What is it?

Colonoscopy is a procedure that enables your physician to look inside your large intestine, up through the colon, to the lower portion of the small intestine. The procedure is used to check for early signs of cancer in the colon and rectum and allows your physician to see ulcers, abnormal growths, and diagnose the causes of other bowel problems.

How do I prepare?

You may have to be on a liquid diet for one to three days before your test. The diet would consist of fat-free broth, water, plain coffee and tea, and diet drinks. You can have gelatin or popsicles in any color except red.

In order for your colonoscopy to be safe and thorough, your colon must be completely empty. You will take laxatives the night before your test.

You will not be allowed to drive home after the procedure because of sedatives you will take prior to the procedure, so arrange for someone to come with you to drive you home.

What can I expect?

You will be given pain medication and a mild sedative prior to the exam. These medications will help you relax and keep you comfortable during the exam. You will lie on your left side on the examining table. Your physician will insert a long, flexible, lighted tube into your rectum and slowly guide it into your colon. The tube is called a colonoscope. It contains a tiny camera that will transmit an image of the inside of your colon so your physician can examine the lining. You may be asked to change position occasionally to help the physician move the scope. The scope also blows air into your colon to inflate it and help the physician see better.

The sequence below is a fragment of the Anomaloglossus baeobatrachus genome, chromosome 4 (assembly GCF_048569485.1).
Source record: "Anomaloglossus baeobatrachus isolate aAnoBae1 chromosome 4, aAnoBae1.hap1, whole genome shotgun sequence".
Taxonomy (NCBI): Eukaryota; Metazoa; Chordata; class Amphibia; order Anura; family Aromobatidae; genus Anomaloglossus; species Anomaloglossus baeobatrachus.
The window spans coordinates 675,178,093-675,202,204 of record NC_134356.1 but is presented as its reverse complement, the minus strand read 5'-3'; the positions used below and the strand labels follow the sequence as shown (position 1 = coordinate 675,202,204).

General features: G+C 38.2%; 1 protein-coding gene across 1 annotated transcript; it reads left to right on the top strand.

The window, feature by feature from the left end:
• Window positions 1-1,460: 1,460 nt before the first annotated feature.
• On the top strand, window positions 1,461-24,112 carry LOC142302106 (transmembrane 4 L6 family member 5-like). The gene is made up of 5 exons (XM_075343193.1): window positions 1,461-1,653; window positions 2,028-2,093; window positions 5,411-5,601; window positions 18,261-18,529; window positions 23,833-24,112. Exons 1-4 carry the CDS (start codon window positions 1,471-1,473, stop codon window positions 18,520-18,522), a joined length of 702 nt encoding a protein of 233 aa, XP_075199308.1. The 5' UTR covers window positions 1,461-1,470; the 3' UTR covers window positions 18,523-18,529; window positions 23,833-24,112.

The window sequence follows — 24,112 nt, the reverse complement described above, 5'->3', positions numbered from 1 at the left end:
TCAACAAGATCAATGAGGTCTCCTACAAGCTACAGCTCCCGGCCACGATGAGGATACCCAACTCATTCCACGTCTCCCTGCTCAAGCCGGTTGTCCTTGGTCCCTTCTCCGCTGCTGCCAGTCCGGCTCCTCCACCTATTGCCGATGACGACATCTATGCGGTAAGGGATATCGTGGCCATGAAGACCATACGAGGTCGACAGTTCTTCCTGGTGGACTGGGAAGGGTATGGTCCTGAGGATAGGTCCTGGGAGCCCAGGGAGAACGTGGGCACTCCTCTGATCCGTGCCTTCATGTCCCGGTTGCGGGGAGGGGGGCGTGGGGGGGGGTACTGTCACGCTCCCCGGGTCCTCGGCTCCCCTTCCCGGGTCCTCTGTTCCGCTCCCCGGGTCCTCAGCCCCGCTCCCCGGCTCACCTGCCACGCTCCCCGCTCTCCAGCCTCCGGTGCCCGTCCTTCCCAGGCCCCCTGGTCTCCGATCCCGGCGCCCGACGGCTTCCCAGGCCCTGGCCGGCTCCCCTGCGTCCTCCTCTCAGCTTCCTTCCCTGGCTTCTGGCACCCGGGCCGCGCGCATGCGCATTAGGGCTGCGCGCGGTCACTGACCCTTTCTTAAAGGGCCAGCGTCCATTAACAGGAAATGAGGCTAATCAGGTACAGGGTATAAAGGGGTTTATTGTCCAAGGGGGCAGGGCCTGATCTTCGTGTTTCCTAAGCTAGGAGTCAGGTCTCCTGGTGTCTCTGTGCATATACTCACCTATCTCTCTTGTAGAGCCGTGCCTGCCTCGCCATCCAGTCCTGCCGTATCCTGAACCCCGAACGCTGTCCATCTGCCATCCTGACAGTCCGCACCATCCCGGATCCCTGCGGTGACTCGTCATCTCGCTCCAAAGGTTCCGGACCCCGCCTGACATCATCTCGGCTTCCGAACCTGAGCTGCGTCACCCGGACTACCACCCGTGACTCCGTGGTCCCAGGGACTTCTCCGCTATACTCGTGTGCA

If anything abnormal is seen in your colon, like a polyp or inflamed tissue, the physician can remove all or part of it using tiny instruments passed through the scope. The tissue is sent to a lab for testing. If there is bleeding in the colon, the physician can pass probes or inject special medicines through the scope to stop the bleeding.

The exam generally takes 30 to 60 minutes. You will need to stay at the facility for one to two hours until the sedative wears off.